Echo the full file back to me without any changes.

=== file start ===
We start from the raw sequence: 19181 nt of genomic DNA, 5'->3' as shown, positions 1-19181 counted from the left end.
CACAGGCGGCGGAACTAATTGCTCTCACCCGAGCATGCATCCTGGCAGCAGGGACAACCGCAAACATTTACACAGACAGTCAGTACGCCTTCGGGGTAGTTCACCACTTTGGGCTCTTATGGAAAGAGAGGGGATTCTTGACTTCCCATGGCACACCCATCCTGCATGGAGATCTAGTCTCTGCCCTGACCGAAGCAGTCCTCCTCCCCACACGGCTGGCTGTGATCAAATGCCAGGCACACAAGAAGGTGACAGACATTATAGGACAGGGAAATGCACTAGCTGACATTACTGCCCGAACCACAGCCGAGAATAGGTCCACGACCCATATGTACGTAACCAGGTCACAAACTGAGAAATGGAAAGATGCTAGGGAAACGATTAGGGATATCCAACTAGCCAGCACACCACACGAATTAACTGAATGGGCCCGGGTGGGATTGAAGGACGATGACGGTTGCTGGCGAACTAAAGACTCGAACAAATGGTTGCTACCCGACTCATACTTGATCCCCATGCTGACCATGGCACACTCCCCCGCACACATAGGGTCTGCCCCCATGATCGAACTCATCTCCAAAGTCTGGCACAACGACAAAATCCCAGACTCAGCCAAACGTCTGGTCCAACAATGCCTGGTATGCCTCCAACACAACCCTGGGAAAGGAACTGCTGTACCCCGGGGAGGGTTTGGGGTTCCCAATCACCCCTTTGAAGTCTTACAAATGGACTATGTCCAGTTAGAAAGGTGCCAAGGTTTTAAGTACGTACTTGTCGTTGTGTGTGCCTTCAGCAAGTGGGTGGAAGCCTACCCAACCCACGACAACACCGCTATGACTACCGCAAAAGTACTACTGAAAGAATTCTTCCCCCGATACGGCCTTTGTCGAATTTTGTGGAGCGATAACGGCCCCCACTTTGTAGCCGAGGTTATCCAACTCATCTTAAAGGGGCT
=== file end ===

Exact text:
We start from the raw sequence: 19181 nt of genomic DNA, 5'->3' as shown, positions 1-19181 counted from the left end.
CACAGGCGGCGGAACTAATTGCTCTCACCCGAGCATGCATCCTGGCAGCAGGGACAACCGCAAACATTTACACAGACAGTCAGTACGCCTTCGGGGTAGTTCACCACTTTGGGCTCTTATGGAAAGAGAGGGGATTCTTGACTTCCCATGGCACACCCATCCTGCATGGAGATCTAGTCTCTGCCCTGACCGAAGCAGTCCTCCTCCCCACACGGCTGGCTGTGATCAAATGCCAGGCACACAAGAAGGTGACAGACATTATAGGACAGGGAAATGCACTAGCTGACATTACTGCCCGAACCACAGCCGAGAATAGGTCCACGACCCATATGTACGTAACCAGGTCACAAACTGAGAAATGGAAAGATGCTAGGGAAACGATTAGGGATATCCAACTAGCCAGCACACCACACGAATTAACTGAATGGGCCCGGGTGGGATTGAAGGACGATGACGGTTGCTGGCGAACTAAAGACTCGAACAAATGGTTGCTACCCGACTCATACTTGATCCCCATGCTGACCATGGCACACTCCCCCGCACACATAGGGTCTGCCCCCATGATCGAACTCATCTCCAAAGTCTGGCACAACGACAAAATCCCAGACTCAGCCAAACGTCTGGTCCAACAATGCCTGGTATGCCTCCAACACAACCCTGGGAAAGGAACTGCTGTACCCCGGGGAGGGTTTGGGGTTCCCAATCACCCCTTTGAAGTCTTACAAATGGACTATGTCCAGTTAGAAAGGTGCCAAGGTTTTAAGTACGTACTTGTCGTTGTGTGTGCCTTCAGCAAGTGGGTGGAAGCCTACCCAACCCACGACAACACCGCTATGACTACCGCAAAAGTACTACTGAAAGAATTCTTCCCCCGATACGGCCTTTGTCGAATTTTGTGGAGCGATAACGGCCCCCACTTTGTAGCCGAGGTTATCCAACTCATCTTAAAGGGGCT